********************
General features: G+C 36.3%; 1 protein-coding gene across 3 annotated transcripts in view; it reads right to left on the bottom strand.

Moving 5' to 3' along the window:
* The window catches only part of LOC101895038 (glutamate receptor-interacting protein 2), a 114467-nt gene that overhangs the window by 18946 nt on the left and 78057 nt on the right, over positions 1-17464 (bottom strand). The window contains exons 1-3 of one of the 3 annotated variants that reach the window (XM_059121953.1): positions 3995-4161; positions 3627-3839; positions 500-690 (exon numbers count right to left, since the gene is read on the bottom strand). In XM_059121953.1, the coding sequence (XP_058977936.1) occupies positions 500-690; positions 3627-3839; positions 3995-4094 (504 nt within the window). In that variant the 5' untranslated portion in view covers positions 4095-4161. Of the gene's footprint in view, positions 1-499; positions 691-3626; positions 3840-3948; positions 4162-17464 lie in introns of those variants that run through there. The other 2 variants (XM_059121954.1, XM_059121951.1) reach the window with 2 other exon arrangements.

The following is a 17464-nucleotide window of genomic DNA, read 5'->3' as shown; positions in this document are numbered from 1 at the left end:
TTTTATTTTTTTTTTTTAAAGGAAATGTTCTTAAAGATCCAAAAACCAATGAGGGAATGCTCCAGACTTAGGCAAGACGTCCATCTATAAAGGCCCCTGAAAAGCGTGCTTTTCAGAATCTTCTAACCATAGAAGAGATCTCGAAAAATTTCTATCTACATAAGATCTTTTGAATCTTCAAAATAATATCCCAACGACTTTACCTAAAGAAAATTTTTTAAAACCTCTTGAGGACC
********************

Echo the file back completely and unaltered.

General features: G+C 36.3%; 1 protein-coding gene across 3 annotated transcripts in view; it reads right to left on the bottom strand.

Moving 5' to 3' along the window:
* The window catches only part of LOC101895038 (glutamate receptor-interacting protein 2), a 114467-nt gene that overhangs the window by 18946 nt on the left and 78057 nt on the right, over positions 1-17464 (bottom strand). The window contains exons 1-3 of one of the 3 annotated variants that reach the window (XM_059121953.1): positions 3995-4161; positions 3627-3839; positions 500-690 (exon numbers count right to left, since the gene is read on the bottom strand). In XM_059121953.1, the coding sequence (XP_058977936.1) occupies positions 500-690; positions 3627-3839; positions 3995-4094 (504 nt within the window). In that variant the 5' untranslated portion in view covers positions 4095-4161. Of the gene's footprint in view, positions 1-499; positions 691-3626; positions 3840-3948; positions 4162-17464 lie in introns of those variants that run through there. The other 2 variants (XM_059121954.1, XM_059121951.1) reach the window with 2 other exon arrangements.

The following is a 17464-nucleotide window of genomic DNA, read 5'->3' as shown; positions in this document are numbered from 1 at the left end:
TTTTATTTTTTTTTTTTAAAGGAAATGTTCTTAAAGATCCAAAAACCAATGAGGGAATGCTCCAGACTTAGGCAAGACGTCCATCTATAAAGGCCCCTGAAAAGCGTGCTTTTCAGAATCTTCTAACCATAGAAGAGATCTCGAAAAATTTCTATCTACATAAGATCTTTTGAATCTTCAAAATAATATCCCAACGACTTTACCTAAAGAAAATTTTTTAAAACCTCTTGAGGACC